|NBC finally confirmed Friday afternoon that it will put "Law & Order" out of our misery when it airs its now-series finale episode on Monday, May 24.|
On the bright side, NBC also announced that a new "Law & Order" spinoff, "Law & Order: Los Angeles" - "LOLA" to its friends - has sprung like the phoenix from the ashes of the dead parent show.
And, "Law & Order: Special Victims Unit" will be back for the 2010-11 season.
"The full measure of the collective contributions made by Dick Wolf and his 'Law & Order' franchise over the last two decades to the success of NBC and Universal Media Studios cannot be overstated," NBC Universal Television Entertainment chairman Jeff Gaspin in a statement, adding "The legacy of his original 'Law & Order' series will continue to make an impact like no other series before."
Gaspin's the guy who got to stand in front of a couple hundred reporters and TV critics in January and announce the network was going to move Jay Leno back to late night and would bump Conan by half an hour. We hope he's well paid for all the cleaning up he's having to do since getting his job less than a year ago.
Friday's announcement gives closure to The Reporters Who Cover TV, who'd been all a'gog since Thursday after hearing word NBC might cancel its long-in-the-tooth drama crime/courtroom drama.
"Law & Order" has been staggering along on the network's primetime schedule the past few years because it seemed important to break "Gunsmoke's" record of 20 seasons on the air - and, since NBC bought out Universal to create NBC/Universal, the company has also owned the series.
Which, yes, means NBC Universal had been holding its own feet to the flame as it negotiated the fate of "Law & Order."
On Thursday, NBC suits played coy in response to a Deadline.com report the network had definitely cancelled the show. "Law & Order" staffers got whiplash that afternoon from all the conflicting information being thrown at them by various parties. Everyone was in a doodah, and continued in that condition until NBC finally coughed up the news mid-day Friday.
In its heyday, "Law & Order" was an important tentpole on NBC's primetime lineup, averaging about 19 million viewers each week. These days, it's averaging around 7.3 million viewers. More problematic: the show's audience is very old. About 64 percent of the show's audience -- 4.7 million people -- are aged 50 and older.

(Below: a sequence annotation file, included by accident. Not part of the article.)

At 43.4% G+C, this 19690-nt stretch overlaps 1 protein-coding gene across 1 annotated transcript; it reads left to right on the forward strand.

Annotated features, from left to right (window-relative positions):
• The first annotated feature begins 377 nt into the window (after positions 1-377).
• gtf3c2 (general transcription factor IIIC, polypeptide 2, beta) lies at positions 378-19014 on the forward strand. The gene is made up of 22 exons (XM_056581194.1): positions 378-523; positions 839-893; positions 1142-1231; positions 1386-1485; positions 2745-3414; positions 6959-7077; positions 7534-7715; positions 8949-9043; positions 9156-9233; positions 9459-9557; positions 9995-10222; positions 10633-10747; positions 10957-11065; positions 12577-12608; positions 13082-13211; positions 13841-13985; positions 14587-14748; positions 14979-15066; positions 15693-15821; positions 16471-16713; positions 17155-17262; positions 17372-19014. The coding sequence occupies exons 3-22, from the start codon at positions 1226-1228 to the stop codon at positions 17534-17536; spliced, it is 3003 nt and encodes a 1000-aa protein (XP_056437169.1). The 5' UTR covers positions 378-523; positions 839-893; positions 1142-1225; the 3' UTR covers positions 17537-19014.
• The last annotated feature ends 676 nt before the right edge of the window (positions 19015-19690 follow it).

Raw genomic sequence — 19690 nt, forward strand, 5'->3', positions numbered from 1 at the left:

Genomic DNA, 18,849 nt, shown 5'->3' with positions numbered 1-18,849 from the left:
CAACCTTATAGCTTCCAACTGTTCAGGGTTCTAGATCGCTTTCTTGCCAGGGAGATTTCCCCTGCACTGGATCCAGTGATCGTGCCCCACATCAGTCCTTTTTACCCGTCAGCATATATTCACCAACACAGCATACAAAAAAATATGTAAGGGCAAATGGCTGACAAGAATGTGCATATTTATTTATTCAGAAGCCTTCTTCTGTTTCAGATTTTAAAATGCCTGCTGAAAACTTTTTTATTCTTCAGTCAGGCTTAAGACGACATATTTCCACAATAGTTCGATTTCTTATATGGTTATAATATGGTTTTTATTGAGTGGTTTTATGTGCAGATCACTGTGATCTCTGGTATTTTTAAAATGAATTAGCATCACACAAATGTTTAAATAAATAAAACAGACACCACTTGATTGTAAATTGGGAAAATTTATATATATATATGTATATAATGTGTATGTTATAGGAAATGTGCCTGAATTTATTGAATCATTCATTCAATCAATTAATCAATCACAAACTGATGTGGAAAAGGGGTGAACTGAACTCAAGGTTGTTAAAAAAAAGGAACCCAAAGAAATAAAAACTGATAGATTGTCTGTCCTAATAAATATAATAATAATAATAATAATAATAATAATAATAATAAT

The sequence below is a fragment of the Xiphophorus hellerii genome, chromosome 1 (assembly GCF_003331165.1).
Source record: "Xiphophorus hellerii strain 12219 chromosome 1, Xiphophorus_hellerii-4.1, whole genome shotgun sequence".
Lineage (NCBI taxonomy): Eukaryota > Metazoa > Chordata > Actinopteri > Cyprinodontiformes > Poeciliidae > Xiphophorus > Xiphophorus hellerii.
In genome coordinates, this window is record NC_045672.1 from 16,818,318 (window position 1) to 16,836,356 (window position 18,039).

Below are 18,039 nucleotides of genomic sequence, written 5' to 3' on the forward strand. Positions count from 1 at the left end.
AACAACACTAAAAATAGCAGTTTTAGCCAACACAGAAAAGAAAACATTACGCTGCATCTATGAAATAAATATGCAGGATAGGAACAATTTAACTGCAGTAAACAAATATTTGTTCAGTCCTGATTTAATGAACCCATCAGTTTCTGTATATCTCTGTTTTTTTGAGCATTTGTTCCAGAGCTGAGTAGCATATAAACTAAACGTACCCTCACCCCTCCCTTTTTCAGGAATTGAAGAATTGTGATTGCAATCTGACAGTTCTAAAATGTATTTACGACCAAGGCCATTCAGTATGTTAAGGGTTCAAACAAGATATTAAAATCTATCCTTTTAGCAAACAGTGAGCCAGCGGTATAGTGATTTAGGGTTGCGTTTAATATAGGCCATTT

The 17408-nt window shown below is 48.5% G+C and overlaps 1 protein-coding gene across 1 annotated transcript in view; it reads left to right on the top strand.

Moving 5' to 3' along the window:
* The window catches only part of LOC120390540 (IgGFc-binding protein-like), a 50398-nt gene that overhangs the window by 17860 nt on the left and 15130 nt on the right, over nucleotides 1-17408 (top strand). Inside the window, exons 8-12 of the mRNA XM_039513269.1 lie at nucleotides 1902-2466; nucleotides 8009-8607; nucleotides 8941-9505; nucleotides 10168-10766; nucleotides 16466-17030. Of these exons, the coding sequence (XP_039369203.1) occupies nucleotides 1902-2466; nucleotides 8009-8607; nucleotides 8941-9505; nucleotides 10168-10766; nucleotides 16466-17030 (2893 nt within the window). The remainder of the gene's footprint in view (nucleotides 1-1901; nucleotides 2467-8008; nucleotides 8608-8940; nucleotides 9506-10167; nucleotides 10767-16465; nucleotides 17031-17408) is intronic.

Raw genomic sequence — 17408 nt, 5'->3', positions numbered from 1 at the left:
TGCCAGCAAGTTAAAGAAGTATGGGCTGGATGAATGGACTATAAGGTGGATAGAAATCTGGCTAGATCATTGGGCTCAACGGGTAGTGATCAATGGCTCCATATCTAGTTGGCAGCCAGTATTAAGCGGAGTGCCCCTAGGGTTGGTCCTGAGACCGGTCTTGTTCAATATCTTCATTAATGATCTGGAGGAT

This is important because NBC executives have steadfastly maintained for years that they do all their ad sales business according to how many 18-49 year olds their shows can deliver to advertisers. The network does not include in its sales pitches any viewer who is over the age of 49. Which means the "sellable" audience of "Law & Order" amount to about 2.6 million viewers, though that number probably also includes the few kids and teens who are watching the show and who, we assume, advertisers don't mind reaching.
NBC is going to make its sales pitch for its new 2010-11 TV season primetime plans to those advertisers, in New York City, on Monday (it will unveil its new schedule to the press late Sunday afternoon.)
The show's creator, Dick Wolf, had had his heart set on breaking "Gunsmoke's record. That venerable cowboy drama aired on CBS from September of 1955 through March of 1975; it, starred James Arness as the super-honest and utterly un-sexy Marhsall Matt Dillon, and Amanda Blake as beauty-spotted Kitty Russell, the "saloon owner" with a heart of gold and a thing for Marshall Dillon.
This is probably a good place to note that a "season" doesn't mean the same thing nowadays as it did back in "Gunsmoke's" day, when men were men and a broadcast network was a broadcast network At the end of its 20 seasons, "Gunsmoke" has churned out 635 episodes. At the end of its 20-year-run, "Law & Order" will have produced a paltry 456 episodes. We rest our case.